An official for the State Department confirmed Wednesday that Keith Broomfield, 36, of Westminster, Massachusetts, was killed in Syria while combating Islamic State forces. He is believed to be the first U.S. citizen to have died while fighting alongside the Kurdish People’s Protection Union, also known as YPG.
Early Wednesday morning, reports of the incident started coming through on social media, specifically Twitter and Facebook accounts allied with the Kurdish fighters. YPG accounts broke the news about Broomfield’s death, referring to him as a “martyr” and reporting that he was killed in the Syrian village of Qentere, near the border town of Kobani, on June 3.
American fighter, Keith Broomfield from Massachusetts, joined YPG in February in Kobane, martyred in Qentere village. pic.twitter.com/SKQ9eVf25x— A Dunon (@4rj1n) June 10, 2015
#PT YPG stmnt says Broomfield was martyred on 3rd of June 2015. YPG sends their condolences to his family, the American and Kurdish people.— A Dunon (@4rj1n) June 10, 2015
A number of Americans have reportedly traveled to the Middle East to join YPG in combating ISIS, and though Australian, British citizens, and a 19-year-old German woman have died in their efforts, Broomfield is the first known American casualty.
YPG official Nasser Haji told the Associated Press that Broomfield had joined the Kurdish forces on Feb. 24 under the nom de guerre Gelhat Raman. State Department spokesman Jeff Rathke confirmed the death but he declined to provide any further details elaborating the circumstances surrounding Broomfield’s death. A Facebook account under Broomfield’s name was created around the time he allegedly joined YPG, with a number of photos of him in Kurdish territory, but its veracity has been neither confirmed nor denied.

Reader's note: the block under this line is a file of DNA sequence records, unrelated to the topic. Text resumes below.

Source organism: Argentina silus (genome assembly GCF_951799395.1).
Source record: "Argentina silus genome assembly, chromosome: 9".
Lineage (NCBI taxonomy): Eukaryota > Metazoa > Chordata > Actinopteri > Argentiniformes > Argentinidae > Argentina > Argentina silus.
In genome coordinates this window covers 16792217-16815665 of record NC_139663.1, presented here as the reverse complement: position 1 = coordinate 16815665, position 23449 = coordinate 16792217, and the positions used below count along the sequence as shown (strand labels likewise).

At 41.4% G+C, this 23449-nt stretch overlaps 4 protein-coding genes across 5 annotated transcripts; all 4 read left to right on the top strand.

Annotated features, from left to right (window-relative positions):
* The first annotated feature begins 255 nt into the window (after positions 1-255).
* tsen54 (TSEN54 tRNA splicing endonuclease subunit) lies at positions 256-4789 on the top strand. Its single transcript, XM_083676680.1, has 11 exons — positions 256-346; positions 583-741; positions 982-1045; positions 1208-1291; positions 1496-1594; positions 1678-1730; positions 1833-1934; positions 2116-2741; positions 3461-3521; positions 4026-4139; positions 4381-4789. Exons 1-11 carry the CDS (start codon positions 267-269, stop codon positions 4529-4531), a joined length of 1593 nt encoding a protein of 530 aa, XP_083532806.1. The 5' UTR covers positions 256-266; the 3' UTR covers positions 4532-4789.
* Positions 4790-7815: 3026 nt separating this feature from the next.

NBC News was able to connect with Broomfield’s mother, Donna, who gave a tearful interview via phone from her home in Westminster, Massachusetts.
“I didn’t want him to go but I didn’t have a choice in the matter,” she said, adding that her son—who had served as the production manager for his family’s manufacturing firm—had left for Syria approximately four months ago.
“He turned his life over to the Lord and he decided this was God’s will and God wanted him to do it,” she said. Though there was “a little bit of texting” between she and her son after he had first arrived, lately she had heard “nothing.”
“I’m waiting for his body to come back,” she added.
Kurdish fighters have been among the most successful against ISIS, aided in no small part by social media campaigns successfully recruiting fighters for their efforts. News of Broomfield’s death, however, comes as President Barack Obama authorized the deployment of 450 military personnel to advise and aid Iraqi military forces in the battle against ISIS and in their attempt to take back the city of Ramadi from the militant Sunni group.
Photo via Keith Broomfield/Facebook